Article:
Please note distinction between Irish “work-days” and Irish “days”
The aim of a PAYE clearance was to administratively mirror the fact that the employee may not ultimately be liable to Irish income tax on employment income as a result of meeting the conditions outlined under the Employment Income Article of a relevant tax treaty with Ireland.
One of the primary conditions required for exemption under the Employment Income Article is that the individual be employed and paid by a non-Irish resident employer. This is interpreted differently by foreign tax jurisdictions, but historically, a ‘foreign’ employment for tax treaty exemption purposes would have been regarded as one where the employee was legally employed and physically paid by a non-Irish company, provided that company did not have a taxable corporate presence, such as a branch in Ireland.
The updated Statement of Practice provides that Irish Revenue will now deem the remuneration of a foreign employee to be paid by an Irish resident employer and to no longer meet the requirements of being paid by a nonresident employer in the following circumstances:
Irish Revenue has also indicated that whether or not costs are borne by the Irish business will not be a factor in determining whether the remuneration has been paid by a nonresident employer.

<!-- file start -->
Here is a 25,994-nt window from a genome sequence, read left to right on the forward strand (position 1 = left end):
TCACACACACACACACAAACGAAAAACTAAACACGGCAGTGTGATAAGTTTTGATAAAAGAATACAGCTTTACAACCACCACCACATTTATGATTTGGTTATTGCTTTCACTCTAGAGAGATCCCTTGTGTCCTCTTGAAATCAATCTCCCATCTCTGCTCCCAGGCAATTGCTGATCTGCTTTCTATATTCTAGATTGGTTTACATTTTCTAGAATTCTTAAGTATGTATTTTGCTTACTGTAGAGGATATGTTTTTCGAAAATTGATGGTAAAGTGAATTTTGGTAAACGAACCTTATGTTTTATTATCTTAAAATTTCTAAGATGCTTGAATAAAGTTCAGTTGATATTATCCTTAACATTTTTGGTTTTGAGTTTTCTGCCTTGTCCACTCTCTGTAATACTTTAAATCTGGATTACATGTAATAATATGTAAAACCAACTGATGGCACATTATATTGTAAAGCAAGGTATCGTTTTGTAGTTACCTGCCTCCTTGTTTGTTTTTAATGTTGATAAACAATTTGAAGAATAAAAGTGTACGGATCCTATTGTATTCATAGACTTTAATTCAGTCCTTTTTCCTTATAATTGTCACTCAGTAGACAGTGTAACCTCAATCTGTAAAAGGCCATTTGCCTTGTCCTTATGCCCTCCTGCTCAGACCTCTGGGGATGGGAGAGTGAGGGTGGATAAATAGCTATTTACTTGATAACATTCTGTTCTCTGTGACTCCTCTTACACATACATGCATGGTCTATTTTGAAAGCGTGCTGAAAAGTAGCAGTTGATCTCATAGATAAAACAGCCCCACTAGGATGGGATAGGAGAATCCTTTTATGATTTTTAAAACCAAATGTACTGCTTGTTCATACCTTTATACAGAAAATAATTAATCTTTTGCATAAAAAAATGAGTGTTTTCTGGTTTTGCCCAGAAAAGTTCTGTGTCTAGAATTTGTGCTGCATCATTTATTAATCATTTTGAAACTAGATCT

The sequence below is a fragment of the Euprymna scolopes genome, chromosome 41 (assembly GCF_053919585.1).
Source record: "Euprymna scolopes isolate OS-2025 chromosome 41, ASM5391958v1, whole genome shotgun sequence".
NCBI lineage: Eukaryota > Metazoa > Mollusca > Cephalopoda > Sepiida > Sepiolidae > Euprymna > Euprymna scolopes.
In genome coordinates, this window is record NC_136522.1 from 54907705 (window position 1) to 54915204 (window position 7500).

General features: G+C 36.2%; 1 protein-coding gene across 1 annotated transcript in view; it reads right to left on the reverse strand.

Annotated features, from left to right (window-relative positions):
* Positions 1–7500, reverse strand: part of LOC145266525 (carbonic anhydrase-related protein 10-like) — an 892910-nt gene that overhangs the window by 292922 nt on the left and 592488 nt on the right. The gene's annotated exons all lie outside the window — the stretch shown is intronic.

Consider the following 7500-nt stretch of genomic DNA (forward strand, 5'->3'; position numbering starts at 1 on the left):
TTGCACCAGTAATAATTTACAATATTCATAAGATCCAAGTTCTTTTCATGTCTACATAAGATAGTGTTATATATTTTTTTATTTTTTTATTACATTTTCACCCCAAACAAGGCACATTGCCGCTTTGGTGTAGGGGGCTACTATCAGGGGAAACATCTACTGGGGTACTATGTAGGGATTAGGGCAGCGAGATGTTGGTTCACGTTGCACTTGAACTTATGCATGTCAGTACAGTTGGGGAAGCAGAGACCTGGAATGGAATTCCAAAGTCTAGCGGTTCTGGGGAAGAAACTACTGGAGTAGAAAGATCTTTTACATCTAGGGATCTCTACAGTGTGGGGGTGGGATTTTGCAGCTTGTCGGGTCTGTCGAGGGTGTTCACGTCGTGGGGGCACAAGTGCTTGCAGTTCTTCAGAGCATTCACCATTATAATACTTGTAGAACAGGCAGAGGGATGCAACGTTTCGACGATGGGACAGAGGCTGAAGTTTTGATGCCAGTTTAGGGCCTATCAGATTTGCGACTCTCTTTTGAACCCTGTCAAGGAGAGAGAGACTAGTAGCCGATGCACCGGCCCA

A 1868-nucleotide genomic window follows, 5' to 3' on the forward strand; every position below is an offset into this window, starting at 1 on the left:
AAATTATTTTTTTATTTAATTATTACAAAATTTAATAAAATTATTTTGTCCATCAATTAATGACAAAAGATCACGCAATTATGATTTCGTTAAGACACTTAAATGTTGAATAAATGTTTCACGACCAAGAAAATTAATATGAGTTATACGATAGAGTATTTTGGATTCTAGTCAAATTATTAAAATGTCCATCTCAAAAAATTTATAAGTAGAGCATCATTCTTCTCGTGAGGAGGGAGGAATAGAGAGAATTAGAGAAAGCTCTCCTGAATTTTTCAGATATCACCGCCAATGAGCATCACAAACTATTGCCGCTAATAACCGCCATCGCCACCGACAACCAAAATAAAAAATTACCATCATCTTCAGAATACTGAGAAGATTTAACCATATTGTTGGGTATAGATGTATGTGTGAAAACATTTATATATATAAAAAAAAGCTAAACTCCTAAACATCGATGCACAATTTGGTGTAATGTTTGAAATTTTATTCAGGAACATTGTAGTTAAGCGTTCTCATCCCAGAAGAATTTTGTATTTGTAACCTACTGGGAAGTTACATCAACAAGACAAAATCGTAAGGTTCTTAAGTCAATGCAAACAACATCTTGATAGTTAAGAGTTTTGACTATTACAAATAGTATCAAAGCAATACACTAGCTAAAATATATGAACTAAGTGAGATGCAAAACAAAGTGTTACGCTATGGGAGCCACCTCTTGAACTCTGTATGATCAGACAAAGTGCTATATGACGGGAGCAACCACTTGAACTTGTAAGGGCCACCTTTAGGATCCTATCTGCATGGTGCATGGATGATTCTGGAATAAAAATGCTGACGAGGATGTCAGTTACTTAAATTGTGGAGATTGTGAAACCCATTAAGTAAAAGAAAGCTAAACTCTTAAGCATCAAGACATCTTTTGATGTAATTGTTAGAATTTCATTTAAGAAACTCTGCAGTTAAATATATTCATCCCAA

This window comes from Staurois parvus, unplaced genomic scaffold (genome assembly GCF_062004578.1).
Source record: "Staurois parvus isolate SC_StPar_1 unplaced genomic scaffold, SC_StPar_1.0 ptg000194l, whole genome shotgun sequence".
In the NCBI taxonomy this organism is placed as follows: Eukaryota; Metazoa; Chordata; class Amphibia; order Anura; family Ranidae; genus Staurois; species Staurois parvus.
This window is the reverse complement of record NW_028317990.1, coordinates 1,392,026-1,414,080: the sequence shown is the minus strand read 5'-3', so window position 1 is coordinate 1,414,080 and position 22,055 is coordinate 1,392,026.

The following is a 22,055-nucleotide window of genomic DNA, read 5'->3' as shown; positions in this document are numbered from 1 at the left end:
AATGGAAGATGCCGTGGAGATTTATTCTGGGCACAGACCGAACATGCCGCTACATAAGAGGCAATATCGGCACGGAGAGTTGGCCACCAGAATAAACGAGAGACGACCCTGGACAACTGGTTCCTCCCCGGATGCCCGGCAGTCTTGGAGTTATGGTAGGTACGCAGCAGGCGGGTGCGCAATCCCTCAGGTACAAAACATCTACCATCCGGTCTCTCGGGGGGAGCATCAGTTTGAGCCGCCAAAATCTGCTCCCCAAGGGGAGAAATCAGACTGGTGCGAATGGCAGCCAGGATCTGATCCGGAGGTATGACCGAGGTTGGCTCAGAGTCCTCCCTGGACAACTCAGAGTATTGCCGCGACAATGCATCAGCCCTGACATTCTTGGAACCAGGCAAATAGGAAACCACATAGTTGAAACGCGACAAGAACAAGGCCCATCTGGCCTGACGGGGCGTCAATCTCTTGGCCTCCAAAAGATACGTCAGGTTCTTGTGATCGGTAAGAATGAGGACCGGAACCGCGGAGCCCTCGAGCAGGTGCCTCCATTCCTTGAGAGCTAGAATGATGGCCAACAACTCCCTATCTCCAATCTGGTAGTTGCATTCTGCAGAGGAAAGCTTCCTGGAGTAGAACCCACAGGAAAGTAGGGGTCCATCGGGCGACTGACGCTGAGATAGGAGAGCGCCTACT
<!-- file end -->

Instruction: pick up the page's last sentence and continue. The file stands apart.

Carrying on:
Irish Revenue’s interpretation of what constitutes remuneration paid by an Irish resident employer is extremely broad. When assessing entitlement to PAYE clearance, focus will now be placed on the role, the purpose, and degree of integration of the employee within the Irish business.
Irish Revenue indicates that this revised interpretation of the Employment Income Article provisions is in line with OECD commentary. It appears that this interpretation goes beyond the OECD guidelines in this area. In addition, OECD provisions do not currently form part of Irish tax law and therefore it is questionable whether Irish Revenue can apply this interpretation without a legislative change to Irish domestic rules.
The implication of the change is that foreign employees whose duties/role meet one of the examples above, will no longer qualify for PAYE clearance. Although not explicitly outlined, it would also appear that foreign employees working between 30 and 60 days in Ireland per annum (and previously outside any reporting/withholding obligations) could be within the scope of Irish PAYE once the role or duties performed meet the examples outlined by Irish Revenue.